The Maldondo Confirmation: Abel Was I Ere I Saw . . . State Politics
If, as once suggested by John Nance Garner that the vice presidency of the United States isn’t worth “a bucket of warm spit” (“spit” being a PG-13 version of a different bodily function Garner had in mind), then what can we say about the lieutenant governor of California?
Sure, the LG sits on university boards and gets to weigh in on environmental measures as a voting member of the State Lands Commission. Besides getting to serve as acting governor when the real McCoy leaves state airspace, he’s first in line for the top job should something occur to the guv.
But otherwise, it’s dullsville — a few quick remarks before the State of the State Address, checking to see if the governor is out of state, out of power, or in the obit pages. The most recent lieutenant governor underscored the needlessness of the office: John Garamendi turned two whales’ misadventure up the Sacramento into a sad effort to make himself relevant to local media.
That said, it’s the fight over Garamendi’s would-be successor — State Sen Abel Maldonado — that speaks volumes about the current state of California politics. My old boss, Gov. Pete Wilson, argues for his case in today’s San Diego Union-Tribune.
On paper, Maldonado’s confirmation should be a no-brainer. His parents came to California in the 1960s to work as braceros, saved their earnings and bought a small parcel of land where they grew strawberries. Today, the Maldonado family is one of America’s largest growers of broccoli and cauliflower.
As for the son, he tilled political soil. At 27, he was on the cover of Time as the nation’s youngest mayor (Santa Maria, Calif.). At present, he represents a state senate district that spans central and coastal California, which requires the need and the talent to balance both Republican and Democratic sensibilities. Should Maldonado become lieutenant governor of California, he would be the first Hispanic to hold that job.
Yesterday, Maldonado underwent his first confirmation hearing in Sacramento. Pretty, it wasn’t. And that’s because there’s nothing particularly pretty about state politics these days.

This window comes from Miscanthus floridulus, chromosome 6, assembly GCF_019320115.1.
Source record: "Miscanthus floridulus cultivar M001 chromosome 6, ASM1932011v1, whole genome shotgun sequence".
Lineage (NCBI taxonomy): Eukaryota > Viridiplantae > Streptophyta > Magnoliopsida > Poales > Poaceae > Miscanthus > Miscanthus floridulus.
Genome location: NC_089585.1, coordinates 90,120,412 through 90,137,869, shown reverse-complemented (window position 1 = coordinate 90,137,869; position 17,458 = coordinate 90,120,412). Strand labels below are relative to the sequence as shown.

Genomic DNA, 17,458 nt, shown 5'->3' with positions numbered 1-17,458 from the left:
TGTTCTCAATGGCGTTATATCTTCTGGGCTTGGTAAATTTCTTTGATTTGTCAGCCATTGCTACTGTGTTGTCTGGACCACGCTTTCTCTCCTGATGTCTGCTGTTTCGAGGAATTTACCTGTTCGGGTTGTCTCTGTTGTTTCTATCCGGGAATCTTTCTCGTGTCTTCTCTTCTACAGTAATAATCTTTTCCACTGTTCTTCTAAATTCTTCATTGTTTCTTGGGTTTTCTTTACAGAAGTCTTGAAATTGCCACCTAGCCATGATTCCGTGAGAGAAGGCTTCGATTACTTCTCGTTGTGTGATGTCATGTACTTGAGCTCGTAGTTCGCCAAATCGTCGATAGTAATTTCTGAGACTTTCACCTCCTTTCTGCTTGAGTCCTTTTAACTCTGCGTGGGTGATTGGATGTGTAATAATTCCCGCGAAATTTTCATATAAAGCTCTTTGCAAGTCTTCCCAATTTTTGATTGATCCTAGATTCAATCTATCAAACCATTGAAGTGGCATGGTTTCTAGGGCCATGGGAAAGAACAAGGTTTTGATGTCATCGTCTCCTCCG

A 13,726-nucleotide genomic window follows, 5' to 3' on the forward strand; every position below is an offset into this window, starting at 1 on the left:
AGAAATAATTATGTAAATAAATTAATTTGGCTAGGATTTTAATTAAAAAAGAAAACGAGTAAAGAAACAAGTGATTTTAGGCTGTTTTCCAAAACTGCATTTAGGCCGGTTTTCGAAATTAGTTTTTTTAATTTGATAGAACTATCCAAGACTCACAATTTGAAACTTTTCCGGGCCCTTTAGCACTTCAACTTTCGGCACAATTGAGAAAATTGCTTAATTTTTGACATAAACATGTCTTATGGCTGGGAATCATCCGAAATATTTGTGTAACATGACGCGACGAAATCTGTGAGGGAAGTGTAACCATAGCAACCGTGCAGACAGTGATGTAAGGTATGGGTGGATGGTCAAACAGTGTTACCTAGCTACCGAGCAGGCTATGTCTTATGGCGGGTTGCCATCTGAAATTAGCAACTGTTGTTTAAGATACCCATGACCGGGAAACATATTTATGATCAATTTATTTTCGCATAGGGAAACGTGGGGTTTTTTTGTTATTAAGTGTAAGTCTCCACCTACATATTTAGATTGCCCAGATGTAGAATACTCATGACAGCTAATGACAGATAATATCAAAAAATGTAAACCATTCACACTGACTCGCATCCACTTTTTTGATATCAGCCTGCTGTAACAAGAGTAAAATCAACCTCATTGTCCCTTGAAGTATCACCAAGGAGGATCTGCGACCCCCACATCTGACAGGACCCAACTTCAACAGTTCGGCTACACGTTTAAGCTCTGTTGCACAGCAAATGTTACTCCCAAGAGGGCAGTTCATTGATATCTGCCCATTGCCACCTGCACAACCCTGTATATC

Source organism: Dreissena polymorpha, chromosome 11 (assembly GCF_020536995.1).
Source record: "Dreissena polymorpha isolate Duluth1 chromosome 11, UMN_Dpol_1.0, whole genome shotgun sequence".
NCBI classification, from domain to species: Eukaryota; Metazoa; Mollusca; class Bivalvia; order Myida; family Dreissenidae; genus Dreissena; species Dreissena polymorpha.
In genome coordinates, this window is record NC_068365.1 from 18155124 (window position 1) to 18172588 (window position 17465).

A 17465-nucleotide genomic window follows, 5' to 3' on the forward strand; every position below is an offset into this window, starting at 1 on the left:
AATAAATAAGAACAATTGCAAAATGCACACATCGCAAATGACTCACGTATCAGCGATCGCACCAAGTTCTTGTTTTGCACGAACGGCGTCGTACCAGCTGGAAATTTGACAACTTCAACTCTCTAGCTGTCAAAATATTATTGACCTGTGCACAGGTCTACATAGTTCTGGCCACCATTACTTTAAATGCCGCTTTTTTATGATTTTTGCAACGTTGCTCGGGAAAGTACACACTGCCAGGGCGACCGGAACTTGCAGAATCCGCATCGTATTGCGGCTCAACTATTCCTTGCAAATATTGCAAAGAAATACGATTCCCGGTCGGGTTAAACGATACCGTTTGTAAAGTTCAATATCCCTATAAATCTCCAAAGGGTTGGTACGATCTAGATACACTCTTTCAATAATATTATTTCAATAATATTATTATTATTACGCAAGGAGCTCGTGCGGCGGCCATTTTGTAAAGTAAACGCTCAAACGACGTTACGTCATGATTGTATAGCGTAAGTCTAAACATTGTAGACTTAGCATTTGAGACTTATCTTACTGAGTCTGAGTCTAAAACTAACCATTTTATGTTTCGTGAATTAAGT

But we did learn two things:
1) The Budget, Spending and Taxes. Senate leader Darrel Steinberg repeatedly pressed Maldonado on the state’s fiscal outlook — taxes, spending, the budget process. Maldonado tried to play it straight down the middle: he might go along with a proposal to increase the tax withholding on independent contractors; he won’t buy into an elimination of the two-third vote requirement for adopting budgets. Steinberg and the Democrats will continue to push for higher taxes as a better alternative to spending cuts. If Governor Schwarzenegger wants his pick, it may come at a steep price — like privating promising the Democratic leadership that he’ll go lighter than advertised on education and safety-net cuts.
2) “It’s Not Easy Being Green”. If the budget puts Maldonado in a box with Democrats, the environment and offshore oil do the same as far as skeptical Republicans are concerned. Schwarzenegger wants to drill, for revenues’ sake; Maldonado so far says he’s a no vote if the matter were to come before the Lands Commission. That pleases the Democrats voting on Maldonado’s fate but kinda leaves him sideways with the guy who first offered the job — not to mention GOP activists who might be going for him June primary (both for drilling and Maldonado’s siding with Arnold on last year’s budget deal).
Watch for both of these dynamics to spill over into the rest of the legislative session, as well as the big two statewide races. Will Arnold cave into pressure from the Democrats over budget cuts? Will Republican candidates stick to their guns (and their drill bits) over offshore oil exploration?
Stay tuned. The Legislature has until Feb. 22 to give a thumbs-up or thumbs-down on Maldonado, otherwise he automatically gets the job.